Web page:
One of the great Left taboos will have to be bro­ken here: the notion that the pro­tec­tion of one’s spe­cif­ic way of life is in itself a pro­to-Fas­cist or racist cat­e­go­ry. If we don’t aban­don this notion, we open up the way for the anti-immi­grant wave which thrives all around Europe. (Even in Den­mark, the anti-immi­grant Demo­c­ra­t­ic par­ty for the first time over­took Social-Democ­rats and became the strongest par­ty in the coun­try.) Address­ing con­cerns of ordi­nary peo­ple about the threats to their spe­cif­ic way of life can be done also from the Left. Bernie Sanders is a liv­ing proof of that! The true threat to our com­mu­nal ways of life are not for­eign­ers but the dynam­ic of glob­al cap­i­tal­ism: In the Unit­ed States alone, the eco­nom­ic changes of the last sev­er­al decades did more to destroy com­mu­nal life in small cities than all the immi­grants together. 

The stan­dard Left-lib­er­al reac­tion to this is, of course, an explo­sion of arro­gant moral­ism: The moment we give any cre­dence to the pro­tec­tion of our way of life” motif, we already com­pro­mise our posi­tion, since we pro­pose a more mod­est ver­sion of what anti-immi­grant pop­ulists open­ly advo­cate. Is this not the sto­ry of last decades? Cen­trist par­ties reject the open racism of anti-immi­grant pop­ulists, but they simul­ta­ne­ous­ly pro­fess to under­stand the con­cerns” of ordi­nary peo­ple and enact a more ratio­nal” ver­sion of the same politics.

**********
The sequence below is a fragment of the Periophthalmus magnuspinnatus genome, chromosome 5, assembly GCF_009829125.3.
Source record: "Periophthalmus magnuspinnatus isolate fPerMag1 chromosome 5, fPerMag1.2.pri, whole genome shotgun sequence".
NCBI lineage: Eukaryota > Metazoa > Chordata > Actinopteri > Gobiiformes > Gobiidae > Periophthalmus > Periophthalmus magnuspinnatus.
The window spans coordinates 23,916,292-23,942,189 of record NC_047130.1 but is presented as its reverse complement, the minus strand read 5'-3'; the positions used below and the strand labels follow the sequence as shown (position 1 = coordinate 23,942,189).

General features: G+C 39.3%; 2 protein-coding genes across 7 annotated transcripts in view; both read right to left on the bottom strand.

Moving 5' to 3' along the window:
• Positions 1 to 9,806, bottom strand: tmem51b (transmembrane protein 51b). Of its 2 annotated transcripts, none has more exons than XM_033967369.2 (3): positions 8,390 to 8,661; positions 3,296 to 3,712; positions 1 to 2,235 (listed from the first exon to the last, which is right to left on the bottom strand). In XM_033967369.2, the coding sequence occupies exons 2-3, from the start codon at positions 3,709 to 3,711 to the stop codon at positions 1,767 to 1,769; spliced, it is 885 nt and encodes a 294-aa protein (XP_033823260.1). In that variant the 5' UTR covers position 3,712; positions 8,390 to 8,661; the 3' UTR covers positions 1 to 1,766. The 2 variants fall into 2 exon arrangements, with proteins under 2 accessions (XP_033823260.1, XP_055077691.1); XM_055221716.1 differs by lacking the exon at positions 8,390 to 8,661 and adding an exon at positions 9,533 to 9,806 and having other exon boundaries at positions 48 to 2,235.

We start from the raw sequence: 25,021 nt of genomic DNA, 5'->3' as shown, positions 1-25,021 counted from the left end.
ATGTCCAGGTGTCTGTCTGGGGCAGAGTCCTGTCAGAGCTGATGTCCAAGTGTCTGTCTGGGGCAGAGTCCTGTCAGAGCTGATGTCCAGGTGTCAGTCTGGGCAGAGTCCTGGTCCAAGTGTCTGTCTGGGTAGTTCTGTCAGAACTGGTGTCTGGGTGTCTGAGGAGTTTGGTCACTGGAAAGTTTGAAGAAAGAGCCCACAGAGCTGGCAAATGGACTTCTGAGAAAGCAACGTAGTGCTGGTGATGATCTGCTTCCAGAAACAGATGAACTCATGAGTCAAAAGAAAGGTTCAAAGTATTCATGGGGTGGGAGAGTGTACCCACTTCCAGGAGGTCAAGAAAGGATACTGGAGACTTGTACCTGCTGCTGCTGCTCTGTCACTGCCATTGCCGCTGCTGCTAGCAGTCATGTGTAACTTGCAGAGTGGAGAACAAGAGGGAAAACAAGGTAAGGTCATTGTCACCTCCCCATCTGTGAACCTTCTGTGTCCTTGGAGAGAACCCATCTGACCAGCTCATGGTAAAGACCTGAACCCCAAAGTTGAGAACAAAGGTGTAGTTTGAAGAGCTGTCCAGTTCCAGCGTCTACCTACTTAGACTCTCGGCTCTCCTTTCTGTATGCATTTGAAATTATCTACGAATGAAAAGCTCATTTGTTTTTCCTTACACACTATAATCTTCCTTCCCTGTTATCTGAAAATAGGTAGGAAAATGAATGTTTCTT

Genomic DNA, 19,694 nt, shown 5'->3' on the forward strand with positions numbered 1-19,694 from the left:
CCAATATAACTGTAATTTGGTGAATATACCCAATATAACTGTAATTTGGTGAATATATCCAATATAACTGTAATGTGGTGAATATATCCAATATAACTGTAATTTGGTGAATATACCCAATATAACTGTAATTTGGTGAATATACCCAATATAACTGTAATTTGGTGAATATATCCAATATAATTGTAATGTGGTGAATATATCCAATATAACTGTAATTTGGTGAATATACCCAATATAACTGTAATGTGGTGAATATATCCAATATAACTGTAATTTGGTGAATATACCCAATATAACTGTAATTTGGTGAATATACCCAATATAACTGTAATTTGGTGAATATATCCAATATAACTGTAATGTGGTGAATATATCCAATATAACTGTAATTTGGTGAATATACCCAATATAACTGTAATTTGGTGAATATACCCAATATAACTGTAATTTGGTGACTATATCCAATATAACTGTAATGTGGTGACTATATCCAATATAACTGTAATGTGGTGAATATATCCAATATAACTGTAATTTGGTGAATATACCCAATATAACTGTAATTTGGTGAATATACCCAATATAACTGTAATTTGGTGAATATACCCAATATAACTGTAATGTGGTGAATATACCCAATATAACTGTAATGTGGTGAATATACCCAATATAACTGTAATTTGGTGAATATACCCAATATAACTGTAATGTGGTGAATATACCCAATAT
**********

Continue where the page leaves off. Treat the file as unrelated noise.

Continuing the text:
But while this con­tains a ker­nel of truth, the moral­is­tic com­plaints — Europe lost empa­thy, it is indif­fer­ent towards the suf­fer­ing of oth­ers,” etc. — are mere­ly the obverse of the anti-immi­grant bru­tal­i­ty. Both stances share the pre­sup­po­si­tion, which is in no way self-evi­dent, that a defense of one’s own way of life excludes eth­i­cal uni­ver­sal­ism. One should thus avoid get­ting caught into the lib­er­al game of how much tol­er­ance can we afford.” Should we tol­er­ate if they pre­vent their chil­dren going to state schools, if they arrange mar­riages of their chil­dren, if they bru­tal­ize gays among their ranks? At this lev­el, of course, we are nev­er tol­er­ant enough, or we are always already too tol­er­ant, neglect­ing the rights of women, etc. The only way to break out of this dead­lock is to move beyond mere tol­er­ance or respect of oth­ers to a com­mon struggle.